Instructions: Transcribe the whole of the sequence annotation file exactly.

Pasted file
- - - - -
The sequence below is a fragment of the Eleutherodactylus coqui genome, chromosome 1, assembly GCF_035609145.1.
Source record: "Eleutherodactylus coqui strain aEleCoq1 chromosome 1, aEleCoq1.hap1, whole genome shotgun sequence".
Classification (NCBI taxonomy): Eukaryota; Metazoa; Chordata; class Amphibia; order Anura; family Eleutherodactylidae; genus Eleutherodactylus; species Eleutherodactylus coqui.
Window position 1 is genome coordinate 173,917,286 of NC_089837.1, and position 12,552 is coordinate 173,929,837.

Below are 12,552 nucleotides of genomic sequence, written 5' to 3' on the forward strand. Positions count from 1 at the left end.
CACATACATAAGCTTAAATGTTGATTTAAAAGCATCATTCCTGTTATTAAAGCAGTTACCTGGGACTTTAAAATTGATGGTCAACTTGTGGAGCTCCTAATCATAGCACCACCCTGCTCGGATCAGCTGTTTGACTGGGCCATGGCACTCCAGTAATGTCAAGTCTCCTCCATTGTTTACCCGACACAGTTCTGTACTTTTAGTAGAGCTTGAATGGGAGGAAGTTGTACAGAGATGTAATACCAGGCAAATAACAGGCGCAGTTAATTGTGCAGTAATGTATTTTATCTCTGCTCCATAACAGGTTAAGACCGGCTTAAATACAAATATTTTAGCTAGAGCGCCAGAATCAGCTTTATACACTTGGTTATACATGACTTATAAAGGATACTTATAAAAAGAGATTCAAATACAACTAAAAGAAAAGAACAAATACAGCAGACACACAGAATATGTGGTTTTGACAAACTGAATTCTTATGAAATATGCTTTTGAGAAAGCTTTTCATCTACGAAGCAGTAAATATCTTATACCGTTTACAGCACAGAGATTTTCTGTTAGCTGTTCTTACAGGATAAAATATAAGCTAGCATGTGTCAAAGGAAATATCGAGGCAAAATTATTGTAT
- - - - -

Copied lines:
The sequence below is a fragment of the Eleutherodactylus coqui genome, chromosome 1, assembly GCF_035609145.1.
Source record: "Eleutherodactylus coqui strain aEleCoq1 chromosome 1, aEleCoq1.hap1, whole genome shotgun sequence".
Classification (NCBI taxonomy): Eukaryota; Metazoa; Chordata; class Amphibia; order Anura; family Eleutherodactylidae; genus Eleutherodactylus; species Eleutherodactylus coqui.
Window position 1 is genome coordinate 173,917,286 of NC_089837.1, and position 12,552 is coordinate 173,929,837.

Below are 12,552 nucleotides of genomic sequence, written 5' to 3' on the forward strand. Positions count from 1 at the left end.
CACATACATAAGCTTAAATGTTGATTTAAAAGCATCATTCCTGTTATTAAAGCAGTTACCTGGGACTTTAAAATTGATGGTCAACTTGTGGAGCTCCTAATCATAGCACCACCCTGCTCGGATCAGCTGTTTGACTGGGCCATGGCACTCCAGTAATGTCAAGTCTCCTCCATTGTTTACCCGACACAGTTCTGTACTTTTAGTAGAGCTTGAATGGGAGGAAGTTGTACAGAGATGTAATACCAGGCAAATAACAGGCGCAGTTAATTGTGCAGTAATGTATTTTATCTCTGCTCCATAACAGGTTAAGACCGGCTTAAATACAAATATTTTAGCTAGAGCGCCAGAATCAGCTTTATACACTTGGTTATACATGACTTATAAAGGATACTTATAAAAAGAGATTCAAATACAACTAAAAGAAAAGAACAAATACAGCAGACACACAGAATATGTGGTTTTGACAAACTGAATTCTTATGAAATATGCTTTTGAGAAAGCTTTTCATCTACGAAGCAGTAAATATCTTATACCGTTTACAGCACAGAGATTTTCTGTTAGCTGTTCTTACAGGATAAAATATAAGCTAGCATGTGTCAAAGGAAATATCGAGGCAAAATTATTGTAT